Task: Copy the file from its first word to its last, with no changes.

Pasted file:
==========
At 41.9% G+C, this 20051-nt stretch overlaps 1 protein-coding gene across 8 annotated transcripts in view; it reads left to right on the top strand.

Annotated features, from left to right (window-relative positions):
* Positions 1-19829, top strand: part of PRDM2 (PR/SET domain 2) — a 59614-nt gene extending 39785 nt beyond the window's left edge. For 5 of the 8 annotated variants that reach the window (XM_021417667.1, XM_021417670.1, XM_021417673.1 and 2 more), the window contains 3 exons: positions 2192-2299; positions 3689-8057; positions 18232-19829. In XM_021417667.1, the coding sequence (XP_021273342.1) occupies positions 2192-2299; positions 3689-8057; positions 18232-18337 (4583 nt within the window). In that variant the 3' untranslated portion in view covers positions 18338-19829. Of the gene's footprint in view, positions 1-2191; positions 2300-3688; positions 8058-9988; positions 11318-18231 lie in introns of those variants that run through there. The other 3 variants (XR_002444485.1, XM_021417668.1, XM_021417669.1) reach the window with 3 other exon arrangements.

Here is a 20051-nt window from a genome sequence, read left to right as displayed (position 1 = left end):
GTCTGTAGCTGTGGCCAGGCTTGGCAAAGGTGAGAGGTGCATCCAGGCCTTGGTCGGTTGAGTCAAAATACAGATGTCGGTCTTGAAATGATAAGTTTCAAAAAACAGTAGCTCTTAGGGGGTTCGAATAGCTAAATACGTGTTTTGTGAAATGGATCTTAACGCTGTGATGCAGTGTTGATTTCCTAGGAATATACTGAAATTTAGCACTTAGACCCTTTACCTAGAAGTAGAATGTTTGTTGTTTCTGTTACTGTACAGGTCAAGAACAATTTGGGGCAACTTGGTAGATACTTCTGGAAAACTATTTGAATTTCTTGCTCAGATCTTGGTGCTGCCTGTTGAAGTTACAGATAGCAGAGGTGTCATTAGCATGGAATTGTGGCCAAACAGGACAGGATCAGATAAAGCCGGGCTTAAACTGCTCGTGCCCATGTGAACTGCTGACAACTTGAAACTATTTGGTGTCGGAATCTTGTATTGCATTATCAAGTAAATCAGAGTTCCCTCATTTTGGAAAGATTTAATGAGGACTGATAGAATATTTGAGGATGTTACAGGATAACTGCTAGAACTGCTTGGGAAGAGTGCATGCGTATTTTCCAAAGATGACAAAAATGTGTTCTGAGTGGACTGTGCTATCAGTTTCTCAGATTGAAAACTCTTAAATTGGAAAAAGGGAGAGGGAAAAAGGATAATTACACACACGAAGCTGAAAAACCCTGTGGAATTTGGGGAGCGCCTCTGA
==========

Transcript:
At 41.9% G+C, this 20051-nt stretch overlaps 1 protein-coding gene across 8 annotated transcripts in view; it reads left to right on the top strand.

Annotated features, from left to right (window-relative positions):
* Positions 1-19829, top strand: part of PRDM2 (PR/SET domain 2) — a 59614-nt gene extending 39785 nt beyond the window's left edge. For 5 of the 8 annotated variants that reach the window (XM_021417667.1, XM_021417670.1, XM_021417673.1 and 2 more), the window contains 3 exons: positions 2192-2299; positions 3689-8057; positions 18232-19829. In XM_021417667.1, the coding sequence (XP_021273342.1) occupies positions 2192-2299; positions 3689-8057; positions 18232-18337 (4583 nt within the window). In that variant the 3' untranslated portion in view covers positions 18338-19829. Of the gene's footprint in view, positions 1-2191; positions 2300-3688; positions 8058-9988; positions 11318-18231 lie in introns of those variants that run through there. The other 3 variants (XR_002444485.1, XM_021417668.1, XM_021417669.1) reach the window with 3 other exon arrangements.

Here is a 20051-nt window from a genome sequence, read left to right as displayed (position 1 = left end):
GTCTGTAGCTGTGGCCAGGCTTGGCAAAGGTGAGAGGTGCATCCAGGCCTTGGTCGGTTGAGTCAAAATACAGATGTCGGTCTTGAAATGATAAGTTTCAAAAAACAGTAGCTCTTAGGGGGTTCGAATAGCTAAATACGTGTTTTGTGAAATGGATCTTAACGCTGTGATGCAGTGTTGATTTCCTAGGAATATACTGAAATTTAGCACTTAGACCCTTTACCTAGAAGTAGAATGTTTGTTGTTTCTGTTACTGTACAGGTCAAGAACAATTTGGGGCAACTTGGTAGATACTTCTGGAAAACTATTTGAATTTCTTGCTCAGATCTTGGTGCTGCCTGTTGAAGTTACAGATAGCAGAGGTGTCATTAGCATGGAATTGTGGCCAAACAGGACAGGATCAGATAAAGCCGGGCTTAAACTGCTCGTGCCCATGTGAACTGCTGACAACTTGAAACTATTTGGTGTCGGAATCTTGTATTGCATTATCAAGTAAATCAGAGTTCCCTCATTTTGGAAAGATTTAATGAGGACTGATAGAATATTTGAGGATGTTACAGGATAACTGCTAGAACTGCTTGGGAAGAGTGCATGCGTATTTTCCAAAGATGACAAAAATGTGTTCTGAGTGGACTGTGCTATCAGTTTCTCAGATTGAAAACTCTTAAATTGGAAAAAGGGAGAGGGAAAAAGGATAATTACACACACGAAGCTGAAAAACCCTGTGGAATTTGGGGAGCGCCTCTGA